David Lindsay, 09 June 2021
Earlier this week the Council of Europe’s MONEYVAL published a progress report showing significantly improved ratings for Malta in its fight against money laundering and terrorist financing from a technical perspective. Thursday’s report clearly acknowledged the progress made since Malta’s earlier evaluation, at times doing so quite openly when confirming that, “Malta was among the first MONEYVAL countries to implement the regulatory and institutional framework and conduct assessment of money laundering and terrorist financing risks in this area. Malta’s rating on the implementation of this recommendation has been upgraded from ‘partially compliant’ to ‘largely compliant’.”
The government has undertaken several key reforms in the wake of MONEYVAL’s report two years ago, including the bolstering of Malta’s regulatory authorities, introducing new laws and strengthening the police force’s arm responsible for investigating financial crimes.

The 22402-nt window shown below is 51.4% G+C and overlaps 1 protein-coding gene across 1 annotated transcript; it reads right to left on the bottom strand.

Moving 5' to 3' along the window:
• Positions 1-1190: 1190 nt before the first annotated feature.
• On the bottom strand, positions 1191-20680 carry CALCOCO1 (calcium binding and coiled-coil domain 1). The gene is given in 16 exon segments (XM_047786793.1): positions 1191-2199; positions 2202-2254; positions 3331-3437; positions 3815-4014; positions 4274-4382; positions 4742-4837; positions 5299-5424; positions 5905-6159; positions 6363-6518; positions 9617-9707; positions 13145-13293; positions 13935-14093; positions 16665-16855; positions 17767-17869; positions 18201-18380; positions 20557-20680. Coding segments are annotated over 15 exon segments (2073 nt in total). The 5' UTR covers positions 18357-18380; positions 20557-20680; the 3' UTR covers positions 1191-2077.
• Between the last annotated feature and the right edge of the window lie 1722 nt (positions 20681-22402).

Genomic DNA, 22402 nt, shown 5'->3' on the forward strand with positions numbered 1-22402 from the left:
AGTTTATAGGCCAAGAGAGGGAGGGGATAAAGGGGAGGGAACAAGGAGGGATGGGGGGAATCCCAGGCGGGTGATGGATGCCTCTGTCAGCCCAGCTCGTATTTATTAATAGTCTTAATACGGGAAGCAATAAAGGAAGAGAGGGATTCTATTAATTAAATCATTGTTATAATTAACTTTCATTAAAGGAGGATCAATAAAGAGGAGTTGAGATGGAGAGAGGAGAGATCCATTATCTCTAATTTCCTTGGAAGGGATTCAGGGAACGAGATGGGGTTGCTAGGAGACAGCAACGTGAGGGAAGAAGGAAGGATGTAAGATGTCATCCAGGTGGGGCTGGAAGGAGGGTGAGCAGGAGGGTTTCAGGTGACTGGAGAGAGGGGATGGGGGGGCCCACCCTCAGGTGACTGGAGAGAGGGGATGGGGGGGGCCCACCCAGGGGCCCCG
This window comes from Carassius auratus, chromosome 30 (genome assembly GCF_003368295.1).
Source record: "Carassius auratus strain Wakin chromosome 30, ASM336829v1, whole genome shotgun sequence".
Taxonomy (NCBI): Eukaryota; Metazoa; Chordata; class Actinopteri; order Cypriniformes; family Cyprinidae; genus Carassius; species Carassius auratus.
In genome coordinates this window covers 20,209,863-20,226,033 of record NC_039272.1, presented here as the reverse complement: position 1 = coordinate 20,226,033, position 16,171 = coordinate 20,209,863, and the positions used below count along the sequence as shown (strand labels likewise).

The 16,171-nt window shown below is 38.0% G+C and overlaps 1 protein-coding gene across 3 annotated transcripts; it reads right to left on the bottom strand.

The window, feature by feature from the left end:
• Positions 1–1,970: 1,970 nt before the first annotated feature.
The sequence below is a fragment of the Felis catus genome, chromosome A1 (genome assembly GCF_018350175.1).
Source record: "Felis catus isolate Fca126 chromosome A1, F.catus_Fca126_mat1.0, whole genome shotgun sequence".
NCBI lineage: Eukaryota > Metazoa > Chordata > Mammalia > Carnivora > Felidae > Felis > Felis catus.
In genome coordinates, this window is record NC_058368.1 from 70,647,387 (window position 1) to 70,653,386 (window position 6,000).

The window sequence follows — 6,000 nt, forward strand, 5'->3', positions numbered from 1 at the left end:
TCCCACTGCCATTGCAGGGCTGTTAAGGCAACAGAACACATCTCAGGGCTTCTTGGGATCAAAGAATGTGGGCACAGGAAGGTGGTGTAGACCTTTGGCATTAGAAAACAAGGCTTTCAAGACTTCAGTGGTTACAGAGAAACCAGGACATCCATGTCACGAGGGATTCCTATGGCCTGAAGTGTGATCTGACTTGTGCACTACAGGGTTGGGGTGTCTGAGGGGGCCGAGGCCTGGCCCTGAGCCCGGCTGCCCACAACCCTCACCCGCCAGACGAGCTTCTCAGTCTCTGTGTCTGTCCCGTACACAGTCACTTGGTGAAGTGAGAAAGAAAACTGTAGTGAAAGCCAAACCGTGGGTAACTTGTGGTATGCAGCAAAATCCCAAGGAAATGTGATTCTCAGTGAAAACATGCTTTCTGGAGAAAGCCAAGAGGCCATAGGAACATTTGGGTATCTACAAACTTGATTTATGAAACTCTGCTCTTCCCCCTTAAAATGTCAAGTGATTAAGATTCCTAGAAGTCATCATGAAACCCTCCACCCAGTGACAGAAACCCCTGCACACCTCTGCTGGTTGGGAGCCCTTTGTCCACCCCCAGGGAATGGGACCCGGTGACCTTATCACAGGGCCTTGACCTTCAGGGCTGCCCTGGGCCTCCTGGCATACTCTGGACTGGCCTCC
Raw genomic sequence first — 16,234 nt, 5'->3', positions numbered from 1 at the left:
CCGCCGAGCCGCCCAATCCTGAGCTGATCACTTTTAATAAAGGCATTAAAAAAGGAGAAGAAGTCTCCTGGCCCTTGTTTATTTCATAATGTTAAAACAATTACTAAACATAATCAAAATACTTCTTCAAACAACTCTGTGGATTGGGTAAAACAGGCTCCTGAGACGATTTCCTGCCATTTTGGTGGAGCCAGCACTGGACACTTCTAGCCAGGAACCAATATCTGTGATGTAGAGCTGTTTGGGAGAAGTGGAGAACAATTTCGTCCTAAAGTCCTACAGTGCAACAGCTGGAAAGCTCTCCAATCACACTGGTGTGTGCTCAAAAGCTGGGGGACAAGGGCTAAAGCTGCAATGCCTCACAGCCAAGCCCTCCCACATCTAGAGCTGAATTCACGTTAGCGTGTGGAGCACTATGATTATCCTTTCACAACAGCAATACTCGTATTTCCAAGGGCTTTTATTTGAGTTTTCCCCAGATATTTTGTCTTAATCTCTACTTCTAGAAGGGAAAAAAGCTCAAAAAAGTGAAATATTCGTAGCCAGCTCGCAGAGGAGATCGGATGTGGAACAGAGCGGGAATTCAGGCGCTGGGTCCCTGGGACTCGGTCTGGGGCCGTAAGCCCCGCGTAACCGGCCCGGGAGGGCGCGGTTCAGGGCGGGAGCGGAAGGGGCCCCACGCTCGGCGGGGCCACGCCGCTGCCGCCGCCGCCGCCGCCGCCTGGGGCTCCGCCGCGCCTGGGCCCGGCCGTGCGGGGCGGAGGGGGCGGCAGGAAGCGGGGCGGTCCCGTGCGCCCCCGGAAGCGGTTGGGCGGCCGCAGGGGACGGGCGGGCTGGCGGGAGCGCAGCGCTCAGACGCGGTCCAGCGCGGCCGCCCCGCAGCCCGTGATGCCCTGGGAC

A lot of the real work on the ground, however, was down to the different authorities involved in this area, not least the Financial Intelligence Analysis Unit. Its Legal Affairs Section went through a lengthy process to bring Malta in line with the onerous requirements of not only the MONEYVAL recommendations but also of the EU’s 5th Anti-Money Laundering Directive. “There are a lot of deadlines involved, a lot of challenges and the need to consult with subject persons because these legislative changes will affect them.”
“In fact, every time we propose amendments, whether they directly or indirectly affect subject persons, we carry out extensive consultation exercises with them. But it is even more than that, the consultation is real, and we invite them to provide us with feedback, including possible alternatives to what we may have proposed that are equally workable” Dr Frendo explains.
The purpose behind the exercise, Dr Phyall elaborates, is twofold: “There is the part where you actually want to make them aware that there are changes in the pipeline, and then we also want to see how to actually frame the text of the law to ensure it works.”